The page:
Recipe: Broccoli side dish is quick and delicious
|Broccoli can be bright and fresh, really. (Photos: Kathy Morrison)|
Oranges and other citrus are a godsend in winter, when we need a dash of brightness, both in color and flavor. They're great in baked goods and salads, of course, but also in vegetable dishes, where the orange adds highlights without bumping up the calorie count.
This broccoli dish comes from a favorite source, "The Sunset Cookbook," the big one with the orange cover, published in 2010. The editors credit a reader, Laura A. Flynn, for creating this side, which speaks so much of California cooking: a few fresh seasonal ingredients, a little Asian influence and a light hand in the cooking. It's ready in less than 10 minutes once the ingredients are prepped. Keep the broccoli pieces fairly small so they cook quickly and the broccoli remains bright green.
Orange and walnut broccoli
Adapted from "The Sunset Cookbook"
Serves 4 to 5
1 large navel orange
1 tablespoon vegetable oil
1/2 cup chopped walnuts
1/2 teaspoon minced fresh ginger
1 tablespoon soy sauce
5 cups (12 ounces) broccoli florets, cut in bite-size pieces (some stem is OK, but not wide pieces)
Black pepper, optional
Zest the orange using a citrus zester (see photo) or grater, being careful not to grate the white pith as well. A Microplane zester can be used, but the orange zest will be much smaller -- the larger strips are ideally what you want in this dish.
Juice the orange and reserve 1/4 cup juice; save the rest for another use.
Heat oil in a wok or slope-sided sauté pan over medium-high heat. Stir-fry the zest, walnuts and ginger just until the edges of the zest ares lightly brown, about 2 minutes.
Stir in the 1/2 cup orange juice and the soy sauce. Add the broccoli florets and cook, stirring occasionally, until the florets are just tender, about 5 minutes.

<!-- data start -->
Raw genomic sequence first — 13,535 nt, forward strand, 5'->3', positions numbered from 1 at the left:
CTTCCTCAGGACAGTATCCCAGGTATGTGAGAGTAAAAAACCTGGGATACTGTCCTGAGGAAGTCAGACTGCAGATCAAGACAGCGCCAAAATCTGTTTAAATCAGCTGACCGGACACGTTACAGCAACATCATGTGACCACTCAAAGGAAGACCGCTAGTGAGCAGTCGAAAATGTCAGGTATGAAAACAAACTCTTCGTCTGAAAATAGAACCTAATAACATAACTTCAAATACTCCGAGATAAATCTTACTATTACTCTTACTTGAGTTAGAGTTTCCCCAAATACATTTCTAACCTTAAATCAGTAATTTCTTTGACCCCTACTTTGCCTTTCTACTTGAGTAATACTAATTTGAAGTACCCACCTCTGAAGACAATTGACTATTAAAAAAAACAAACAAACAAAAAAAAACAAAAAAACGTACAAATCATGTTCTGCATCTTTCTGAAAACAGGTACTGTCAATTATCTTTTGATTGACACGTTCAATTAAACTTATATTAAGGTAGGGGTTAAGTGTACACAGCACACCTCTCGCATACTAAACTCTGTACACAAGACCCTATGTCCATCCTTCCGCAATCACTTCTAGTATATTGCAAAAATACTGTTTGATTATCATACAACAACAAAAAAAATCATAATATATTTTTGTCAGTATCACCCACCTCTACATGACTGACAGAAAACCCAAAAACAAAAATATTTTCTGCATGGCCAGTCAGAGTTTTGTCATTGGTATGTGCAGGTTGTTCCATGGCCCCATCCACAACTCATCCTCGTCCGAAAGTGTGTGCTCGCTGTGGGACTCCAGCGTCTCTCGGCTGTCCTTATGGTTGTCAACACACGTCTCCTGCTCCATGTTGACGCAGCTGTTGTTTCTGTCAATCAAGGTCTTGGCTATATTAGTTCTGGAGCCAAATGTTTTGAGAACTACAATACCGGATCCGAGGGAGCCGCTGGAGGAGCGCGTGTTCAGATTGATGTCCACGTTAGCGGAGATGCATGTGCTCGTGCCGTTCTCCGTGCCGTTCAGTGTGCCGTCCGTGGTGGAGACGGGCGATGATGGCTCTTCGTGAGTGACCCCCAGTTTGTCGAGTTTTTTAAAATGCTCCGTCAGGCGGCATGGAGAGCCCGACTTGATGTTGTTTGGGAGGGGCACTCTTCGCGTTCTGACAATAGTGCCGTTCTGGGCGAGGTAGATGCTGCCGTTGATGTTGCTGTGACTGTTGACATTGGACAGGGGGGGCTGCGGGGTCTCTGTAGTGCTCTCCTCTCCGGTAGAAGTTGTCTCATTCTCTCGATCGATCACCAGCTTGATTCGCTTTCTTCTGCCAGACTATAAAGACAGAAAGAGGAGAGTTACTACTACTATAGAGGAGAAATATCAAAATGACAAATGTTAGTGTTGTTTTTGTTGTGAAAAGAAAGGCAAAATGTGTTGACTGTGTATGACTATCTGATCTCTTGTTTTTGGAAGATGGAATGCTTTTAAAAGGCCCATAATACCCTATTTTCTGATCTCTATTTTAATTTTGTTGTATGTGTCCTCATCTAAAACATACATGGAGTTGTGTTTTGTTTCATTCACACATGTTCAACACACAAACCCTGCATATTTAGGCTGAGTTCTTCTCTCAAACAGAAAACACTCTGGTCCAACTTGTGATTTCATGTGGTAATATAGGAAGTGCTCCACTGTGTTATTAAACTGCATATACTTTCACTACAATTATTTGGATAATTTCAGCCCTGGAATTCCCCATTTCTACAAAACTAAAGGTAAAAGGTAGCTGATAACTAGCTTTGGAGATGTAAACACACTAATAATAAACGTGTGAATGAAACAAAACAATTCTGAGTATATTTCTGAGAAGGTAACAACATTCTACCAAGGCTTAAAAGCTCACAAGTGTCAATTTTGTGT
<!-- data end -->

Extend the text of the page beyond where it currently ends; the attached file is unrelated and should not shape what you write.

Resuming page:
Season with freshly ground pepper, if desired, and serve.
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For week of Dec. 3:
Make the most of gaps between raindrops. This is a busy month!
* Windy conditions brought down a lot of leaves. Make sure to rake them away from storm drains.
* Use those leaves as mulch around frost-tender shrubs and new transplants.
* Rake and remove dead leaves and stems from dormant perennials.
* Just because it rained doesn't mean every plant got watered. Give a drink to plants that the rain didn't reach, such as under eves or under evergreen trees. Also, well-watered plants hold up better to frost than thirsty plants.
* Prune non-flowering trees and shrubs while they're dormant.
* Clean and sharpen garden tools before storing for the winter.
* Brighten the holidays with winter bloomers such as poinsettias, amaryllis, calendulas, Iceland poppies, pansies and primroses.
* Keep poinsettias in a sunny, warm location. Water thoroughly. After the holidays, feed your plants monthly so they'll bloom again next December.
* Plant one last round of spring bulbs including daffodils, crocuses, hyacinths, anemones and scillas. Get those tulips out of the refrigerator and into the ground.
* This is also a good time to seed wildflowers such as California poppies.
* Plant such spring bloomers as sweet pea, sweet alyssum and bachelor buttons.
* Late fall is the best time to plant most trees and shrubs. This gives them plenty of time for root development before spring growth. They also benefit from fall and winter rains.
* Lettuce, cabbage and broccoli also can be planted now.
* Plant garlic and onions.
* Bare-root season begins. Plant bare-root berries, kiwifruit, grapes, artichokes, horseradish and rhubarb. Beware of soggy soil. It can rot bare-root plants.
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